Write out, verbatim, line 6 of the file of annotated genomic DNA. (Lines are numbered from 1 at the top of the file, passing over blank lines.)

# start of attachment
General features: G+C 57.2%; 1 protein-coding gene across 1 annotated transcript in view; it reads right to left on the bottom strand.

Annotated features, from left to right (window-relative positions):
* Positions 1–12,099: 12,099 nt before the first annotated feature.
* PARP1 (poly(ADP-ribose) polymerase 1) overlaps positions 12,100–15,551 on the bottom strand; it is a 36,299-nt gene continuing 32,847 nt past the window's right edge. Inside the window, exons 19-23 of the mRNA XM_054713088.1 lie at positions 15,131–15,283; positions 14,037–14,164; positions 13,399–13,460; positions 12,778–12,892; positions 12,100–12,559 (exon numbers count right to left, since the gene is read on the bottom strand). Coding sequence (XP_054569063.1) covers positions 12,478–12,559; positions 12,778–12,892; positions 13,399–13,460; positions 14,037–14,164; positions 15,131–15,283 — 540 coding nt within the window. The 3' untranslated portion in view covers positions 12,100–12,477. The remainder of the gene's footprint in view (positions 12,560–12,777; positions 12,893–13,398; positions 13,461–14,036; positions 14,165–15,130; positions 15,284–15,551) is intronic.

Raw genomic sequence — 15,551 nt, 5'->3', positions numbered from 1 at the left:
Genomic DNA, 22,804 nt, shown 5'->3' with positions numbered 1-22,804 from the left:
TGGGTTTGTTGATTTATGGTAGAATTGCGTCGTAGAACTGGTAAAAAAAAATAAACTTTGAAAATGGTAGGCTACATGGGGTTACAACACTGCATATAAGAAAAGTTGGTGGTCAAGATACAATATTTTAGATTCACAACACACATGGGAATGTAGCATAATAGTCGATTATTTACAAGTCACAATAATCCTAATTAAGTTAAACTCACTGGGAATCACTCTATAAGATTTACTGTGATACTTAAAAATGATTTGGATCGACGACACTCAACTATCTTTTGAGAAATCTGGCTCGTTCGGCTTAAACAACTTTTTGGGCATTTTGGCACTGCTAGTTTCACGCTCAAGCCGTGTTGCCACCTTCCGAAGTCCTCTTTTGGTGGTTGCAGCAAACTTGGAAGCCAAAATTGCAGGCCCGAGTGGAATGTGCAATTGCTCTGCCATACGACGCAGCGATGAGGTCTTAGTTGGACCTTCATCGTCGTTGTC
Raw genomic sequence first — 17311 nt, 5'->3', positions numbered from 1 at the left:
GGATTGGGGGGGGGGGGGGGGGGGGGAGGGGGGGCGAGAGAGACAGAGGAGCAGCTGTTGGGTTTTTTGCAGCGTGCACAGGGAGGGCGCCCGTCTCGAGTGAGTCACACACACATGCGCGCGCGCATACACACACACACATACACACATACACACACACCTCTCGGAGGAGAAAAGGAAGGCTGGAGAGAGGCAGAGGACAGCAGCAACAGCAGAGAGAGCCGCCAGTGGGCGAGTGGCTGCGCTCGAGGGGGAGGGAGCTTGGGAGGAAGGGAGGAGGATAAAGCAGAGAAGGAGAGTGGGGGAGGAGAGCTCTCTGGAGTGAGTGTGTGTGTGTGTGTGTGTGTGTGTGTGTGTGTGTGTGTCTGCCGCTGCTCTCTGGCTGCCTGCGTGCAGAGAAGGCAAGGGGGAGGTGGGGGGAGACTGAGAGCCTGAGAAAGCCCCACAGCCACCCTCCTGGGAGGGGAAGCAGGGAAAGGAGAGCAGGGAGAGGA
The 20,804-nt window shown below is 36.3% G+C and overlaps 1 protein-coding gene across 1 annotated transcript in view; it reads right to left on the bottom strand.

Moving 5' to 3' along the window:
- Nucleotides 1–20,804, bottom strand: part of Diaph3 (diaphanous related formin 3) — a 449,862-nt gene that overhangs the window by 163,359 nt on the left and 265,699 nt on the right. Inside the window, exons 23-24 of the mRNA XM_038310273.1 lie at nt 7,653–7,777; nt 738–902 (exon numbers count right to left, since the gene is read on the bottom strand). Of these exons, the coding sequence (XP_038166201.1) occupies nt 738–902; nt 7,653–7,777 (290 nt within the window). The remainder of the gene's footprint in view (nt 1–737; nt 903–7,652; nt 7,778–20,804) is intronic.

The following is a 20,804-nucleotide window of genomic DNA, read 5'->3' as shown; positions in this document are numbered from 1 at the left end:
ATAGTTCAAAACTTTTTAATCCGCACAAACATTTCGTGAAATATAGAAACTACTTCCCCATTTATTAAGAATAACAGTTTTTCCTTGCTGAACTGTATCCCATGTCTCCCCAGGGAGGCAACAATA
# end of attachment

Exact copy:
Genomic DNA, 22,804 nt, shown 5'->3' with positions numbered 1-22,804 from the left: